"If a nation expects to be ignorant and free, in a state of civilization, it expects what never was and never will be." ~ Thomas Jefferson
This being the 236 anniversary of the founding of our democratic republic, I thought it fitting to revisit the views of the drafter of the Declaration of Independence and third president regarding public education, in his own words.
“The tax which will be paid for the purpose of education is not more than the thousandth part of what will be paid to kings priests and nobles who will rise up among us if we leave the people in ignorance.” 1786 letter to George Wythe, A Crusade Against Ignorance
"Every government degenerates when trusted to the rulers of the people alone. The people themselves are its only safe depositories. And to render even them safe, their minds must be improved to a certain degree. . . An amendment to our constitution must here come in aid of the public education. The influence over government must be shared among all people." 1806 State of the Union
"I have indeed two great measures at heart, without which no republic can maintain itself in strength: 1. That of general education, to enable every man to judge for himself what will secure or endanger his freedom. 2. To divide every county into hundreds, of such size that all the children of each will be within reach of a central school in it." 1810 letter to John Tyler, Schools and “Little Republics”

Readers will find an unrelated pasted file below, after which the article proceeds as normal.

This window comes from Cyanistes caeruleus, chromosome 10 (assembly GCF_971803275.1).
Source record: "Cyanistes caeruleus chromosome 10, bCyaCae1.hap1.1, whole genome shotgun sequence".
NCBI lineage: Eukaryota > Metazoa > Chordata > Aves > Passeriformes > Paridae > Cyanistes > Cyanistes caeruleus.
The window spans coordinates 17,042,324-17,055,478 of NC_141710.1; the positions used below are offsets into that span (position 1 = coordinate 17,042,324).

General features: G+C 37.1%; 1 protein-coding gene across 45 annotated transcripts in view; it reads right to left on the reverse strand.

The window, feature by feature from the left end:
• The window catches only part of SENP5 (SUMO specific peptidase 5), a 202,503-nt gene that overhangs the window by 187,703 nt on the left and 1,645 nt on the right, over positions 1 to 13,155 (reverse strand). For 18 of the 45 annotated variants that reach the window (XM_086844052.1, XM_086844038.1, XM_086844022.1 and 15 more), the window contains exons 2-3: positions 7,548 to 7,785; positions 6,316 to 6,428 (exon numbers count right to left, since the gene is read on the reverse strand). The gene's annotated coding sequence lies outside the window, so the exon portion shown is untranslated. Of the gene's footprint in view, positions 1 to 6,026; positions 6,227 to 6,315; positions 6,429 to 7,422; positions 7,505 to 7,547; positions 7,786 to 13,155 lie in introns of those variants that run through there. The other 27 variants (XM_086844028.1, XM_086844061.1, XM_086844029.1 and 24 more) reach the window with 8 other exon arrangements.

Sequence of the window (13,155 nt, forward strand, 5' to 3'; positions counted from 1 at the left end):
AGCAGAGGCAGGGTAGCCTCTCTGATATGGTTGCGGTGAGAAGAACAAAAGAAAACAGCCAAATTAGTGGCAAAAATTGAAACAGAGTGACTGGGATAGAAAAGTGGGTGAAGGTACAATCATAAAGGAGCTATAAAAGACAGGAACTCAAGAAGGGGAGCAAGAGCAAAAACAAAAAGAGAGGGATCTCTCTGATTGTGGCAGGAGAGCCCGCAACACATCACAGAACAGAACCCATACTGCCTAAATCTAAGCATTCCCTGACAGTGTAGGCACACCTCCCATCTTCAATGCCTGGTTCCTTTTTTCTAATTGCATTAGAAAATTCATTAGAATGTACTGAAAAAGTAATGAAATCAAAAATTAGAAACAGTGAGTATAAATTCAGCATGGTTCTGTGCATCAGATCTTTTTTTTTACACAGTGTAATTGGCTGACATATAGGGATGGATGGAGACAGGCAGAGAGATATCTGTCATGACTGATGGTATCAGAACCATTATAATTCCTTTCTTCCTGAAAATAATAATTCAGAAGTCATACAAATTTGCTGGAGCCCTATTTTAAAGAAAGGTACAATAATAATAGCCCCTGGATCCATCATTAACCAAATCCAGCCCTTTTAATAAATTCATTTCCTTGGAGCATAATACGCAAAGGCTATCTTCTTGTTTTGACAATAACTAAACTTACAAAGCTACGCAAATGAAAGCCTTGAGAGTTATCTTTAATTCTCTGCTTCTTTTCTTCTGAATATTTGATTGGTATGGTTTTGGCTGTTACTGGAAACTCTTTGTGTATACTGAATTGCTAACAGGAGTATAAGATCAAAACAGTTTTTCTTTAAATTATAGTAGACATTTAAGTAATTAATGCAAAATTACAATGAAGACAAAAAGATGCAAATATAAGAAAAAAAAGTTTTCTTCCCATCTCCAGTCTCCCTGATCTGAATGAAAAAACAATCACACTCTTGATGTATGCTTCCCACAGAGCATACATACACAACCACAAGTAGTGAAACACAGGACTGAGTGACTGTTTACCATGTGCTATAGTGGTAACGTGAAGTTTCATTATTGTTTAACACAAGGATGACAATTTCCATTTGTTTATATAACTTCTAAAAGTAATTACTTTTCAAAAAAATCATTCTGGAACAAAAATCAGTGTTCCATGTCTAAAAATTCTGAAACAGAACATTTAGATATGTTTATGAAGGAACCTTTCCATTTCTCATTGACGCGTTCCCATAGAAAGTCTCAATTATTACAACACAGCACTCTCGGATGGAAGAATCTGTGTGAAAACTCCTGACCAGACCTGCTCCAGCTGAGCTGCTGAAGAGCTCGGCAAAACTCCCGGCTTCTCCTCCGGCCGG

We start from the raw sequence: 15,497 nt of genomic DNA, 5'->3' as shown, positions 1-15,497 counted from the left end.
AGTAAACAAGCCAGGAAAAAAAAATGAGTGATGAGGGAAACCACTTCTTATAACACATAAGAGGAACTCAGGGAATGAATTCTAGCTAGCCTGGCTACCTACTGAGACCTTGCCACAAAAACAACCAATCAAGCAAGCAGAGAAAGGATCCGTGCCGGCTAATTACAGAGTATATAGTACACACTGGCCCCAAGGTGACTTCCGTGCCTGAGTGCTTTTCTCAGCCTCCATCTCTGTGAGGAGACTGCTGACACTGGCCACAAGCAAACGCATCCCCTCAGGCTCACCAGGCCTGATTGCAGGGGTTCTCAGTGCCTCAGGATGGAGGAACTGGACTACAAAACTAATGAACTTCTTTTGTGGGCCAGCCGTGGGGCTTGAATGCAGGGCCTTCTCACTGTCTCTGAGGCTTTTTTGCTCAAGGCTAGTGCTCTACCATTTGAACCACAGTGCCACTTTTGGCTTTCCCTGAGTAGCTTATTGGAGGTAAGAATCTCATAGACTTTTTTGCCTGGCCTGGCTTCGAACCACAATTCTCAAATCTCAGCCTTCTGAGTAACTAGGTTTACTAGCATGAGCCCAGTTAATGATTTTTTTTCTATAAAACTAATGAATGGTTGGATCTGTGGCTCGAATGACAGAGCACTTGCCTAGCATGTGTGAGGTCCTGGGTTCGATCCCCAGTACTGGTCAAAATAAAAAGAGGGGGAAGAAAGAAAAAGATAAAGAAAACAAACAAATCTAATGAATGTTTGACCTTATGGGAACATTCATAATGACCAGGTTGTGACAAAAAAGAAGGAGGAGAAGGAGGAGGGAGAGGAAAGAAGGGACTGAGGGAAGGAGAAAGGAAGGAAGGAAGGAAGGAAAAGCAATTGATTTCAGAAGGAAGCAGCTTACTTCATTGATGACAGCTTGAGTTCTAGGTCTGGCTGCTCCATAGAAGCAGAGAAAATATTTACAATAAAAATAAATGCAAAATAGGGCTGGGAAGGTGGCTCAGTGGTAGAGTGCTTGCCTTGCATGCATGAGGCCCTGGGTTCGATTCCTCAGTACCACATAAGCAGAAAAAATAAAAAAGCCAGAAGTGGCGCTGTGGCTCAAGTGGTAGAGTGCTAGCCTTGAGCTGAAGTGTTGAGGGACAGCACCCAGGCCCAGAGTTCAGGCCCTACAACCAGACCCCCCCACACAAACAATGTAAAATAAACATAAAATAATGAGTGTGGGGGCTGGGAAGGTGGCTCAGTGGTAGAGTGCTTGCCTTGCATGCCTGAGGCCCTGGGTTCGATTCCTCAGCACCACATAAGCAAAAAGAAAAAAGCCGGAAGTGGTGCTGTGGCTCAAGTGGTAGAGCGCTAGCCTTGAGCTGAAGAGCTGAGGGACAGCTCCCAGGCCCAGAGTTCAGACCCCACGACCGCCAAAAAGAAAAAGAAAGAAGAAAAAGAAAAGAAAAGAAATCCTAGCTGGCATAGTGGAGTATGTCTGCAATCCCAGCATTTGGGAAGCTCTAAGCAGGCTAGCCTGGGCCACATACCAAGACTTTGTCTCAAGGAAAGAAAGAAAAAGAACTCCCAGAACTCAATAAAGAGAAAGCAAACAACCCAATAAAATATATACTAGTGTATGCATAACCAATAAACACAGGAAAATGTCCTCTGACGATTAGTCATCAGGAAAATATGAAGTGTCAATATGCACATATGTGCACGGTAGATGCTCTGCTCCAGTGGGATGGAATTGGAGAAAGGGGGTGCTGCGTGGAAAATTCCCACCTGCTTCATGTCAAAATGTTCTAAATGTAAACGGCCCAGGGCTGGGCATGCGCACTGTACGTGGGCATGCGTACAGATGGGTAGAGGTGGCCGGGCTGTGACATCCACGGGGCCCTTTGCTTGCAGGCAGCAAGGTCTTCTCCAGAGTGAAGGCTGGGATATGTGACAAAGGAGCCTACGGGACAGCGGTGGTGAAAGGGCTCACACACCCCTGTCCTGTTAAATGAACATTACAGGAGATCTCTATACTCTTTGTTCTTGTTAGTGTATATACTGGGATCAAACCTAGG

“Enlighten the people generally, and tyranny and oppression of body and mind will vanish like evil spirits at the dawn of day. Although I do not, with some enthusiasts, believe that the human condition will ever advance to such a state of perfection as that there shall no longer be pain or vice in the world, yet I believe it susceptible of much improvement, and most of all, in matters of government and religion; and that the diffusion of knowledge among the people is to be the instrument by which it is to be effected.” 1816 letter to P.S. DuPont de Nemours, Constitutionally and Conscientiously Democrats
“If the children are untaught their ignorance and vices will in future life cost us much dearer in their consequences than it would have done in their correction by a good education.” 1818 letter to Joseph C Cabell
“The truth is that the want of common education with us is not from our poverty but from the want of an orderly system. More money is now paid for the education of a part than would be paid for that of the whole if systematically arranged.” Thomas Jefferson, 1820 letter to Joseph C Cabell